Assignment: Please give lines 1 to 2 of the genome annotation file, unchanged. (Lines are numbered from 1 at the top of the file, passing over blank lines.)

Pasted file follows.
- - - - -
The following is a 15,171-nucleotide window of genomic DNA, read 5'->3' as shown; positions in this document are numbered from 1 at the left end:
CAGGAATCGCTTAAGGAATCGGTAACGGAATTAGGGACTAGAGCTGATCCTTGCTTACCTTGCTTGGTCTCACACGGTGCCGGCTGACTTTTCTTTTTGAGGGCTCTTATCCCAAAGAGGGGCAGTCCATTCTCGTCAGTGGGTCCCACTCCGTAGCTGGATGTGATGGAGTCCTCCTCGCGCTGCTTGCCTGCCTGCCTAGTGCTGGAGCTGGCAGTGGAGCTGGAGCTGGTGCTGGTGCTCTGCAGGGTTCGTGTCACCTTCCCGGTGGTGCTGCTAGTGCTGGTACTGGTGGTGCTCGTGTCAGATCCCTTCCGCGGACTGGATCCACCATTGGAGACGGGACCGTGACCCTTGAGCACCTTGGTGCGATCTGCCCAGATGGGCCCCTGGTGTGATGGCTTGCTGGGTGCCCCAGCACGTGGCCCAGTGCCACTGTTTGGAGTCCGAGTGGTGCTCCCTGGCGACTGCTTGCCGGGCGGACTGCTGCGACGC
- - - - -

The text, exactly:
The following is a 15,171-nucleotide window of genomic DNA, read 5'->3' as shown; positions in this document are numbered from 1 at the left end:
CAGGAATCGCTTAAGGAATCGGTAACGGAATTAGGGACTAGAGCTGATCCTTGCTTACCTTGCTTGGTCTCACACGGTGCCGGCTGACTTTTCTTTTTGAGGGCTCTTATCCCAAAGAGGGGCAGTCCATTCTCGTCAGTGGGTCCCACTCCGTAGCTGGATGTGATGGAGTCCTCCTCGCGCTGCTTGCCTGCCTGCCTAGTGCTGGAGCTGGCAGTGGAGCTGGAGCTGGTGCTGGTGCTCTGCAGGGTTCGTGTCACCTTCCCGGTGGTGCTGCTAGTGCTGGTACTGGTGGTGCTCGTGTCAGATCCCTTCCGCGGACTGGATCCACCATTGGAGACGGGACCGTGACCCTTGAGCACCTTGGTGCGATCTGCCCAGATGGGCCCCTGGTGTGATGGCTTGCTGGGTGCCCCAGCACGTGGCCCAGTGCCACTGTTTGGAGTCCGAGTGGTGCTCCCTGGCGACTGCTTGCCGGGCGGACTGCTGCGACGC